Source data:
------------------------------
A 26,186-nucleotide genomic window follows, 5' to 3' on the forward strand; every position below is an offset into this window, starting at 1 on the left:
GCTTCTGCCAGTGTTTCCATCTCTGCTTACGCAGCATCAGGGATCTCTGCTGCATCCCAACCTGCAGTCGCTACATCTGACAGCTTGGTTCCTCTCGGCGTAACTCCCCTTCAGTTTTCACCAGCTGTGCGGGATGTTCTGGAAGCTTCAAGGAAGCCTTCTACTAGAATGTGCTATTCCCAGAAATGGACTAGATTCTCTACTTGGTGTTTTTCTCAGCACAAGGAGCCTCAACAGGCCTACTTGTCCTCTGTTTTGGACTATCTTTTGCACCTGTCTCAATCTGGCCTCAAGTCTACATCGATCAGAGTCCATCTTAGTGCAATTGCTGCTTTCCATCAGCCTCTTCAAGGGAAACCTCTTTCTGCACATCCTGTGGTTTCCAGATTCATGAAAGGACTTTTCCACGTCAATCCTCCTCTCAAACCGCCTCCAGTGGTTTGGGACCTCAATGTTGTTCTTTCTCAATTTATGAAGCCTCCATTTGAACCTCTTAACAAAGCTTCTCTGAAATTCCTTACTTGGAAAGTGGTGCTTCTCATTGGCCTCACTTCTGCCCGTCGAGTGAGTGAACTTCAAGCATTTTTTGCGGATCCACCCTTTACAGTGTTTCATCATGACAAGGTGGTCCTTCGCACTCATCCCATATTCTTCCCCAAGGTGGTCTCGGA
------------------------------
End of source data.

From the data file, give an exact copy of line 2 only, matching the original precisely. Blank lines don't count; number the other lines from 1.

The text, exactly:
GCTTCTGCCAGTGTTTCCATCTCTGCTTACGCAGCATCAGGGATCTCTGCTGCATCCCAACCTGCAGTCGCTACATCTGACAGCTTGGTTCCTCTCGGCGTAACTCCCCTTCAGTTTTCACCAGCTGTGCGGGATGTTCTGGAAGCTTCAAGGAAGCCTTCTACTAGAATGTGCTATTCCCAGAAATGGACTAGATTCTCTACTTGGTGTTTTTCTCAGCACAAGGAGCCTCAACAGGCCTACTTGTCCTCTGTTTTGGACTATCTTTTGCACCTGTCTCAATCTGGCCTCAAGTCTACATCGATCAGAGTCCATCTTAGTGCAATTGCTGCTTTCCATCAGCCTCTTCAAGGGAAACCTCTTTCTGCACATCCTGTGGTTTCCAGATTCATGAAAGGACTTTTCCACGTCAATCCTCCTCTCAAACCGCCTCCAGTGGTTTGGGACCTCAATGTTGTTCTTTCTCAATTTATGAAGCCTCCATTTGAACCTCTTAACAAAGCTTCTCTGAAATTCCTTACTTGGAAAGTGGTGCTTCTCATTGGCCTCACTTCTGCCCGTCGAGTGAGTGAACTTCAAGCATTTTTTGCGGATCCACCCTTTACAGTGTTTCATCATGACAAGGTGGTCCTTCGCACTCATCCCATATTCTTCCCCAAGGTGGTCTCGGA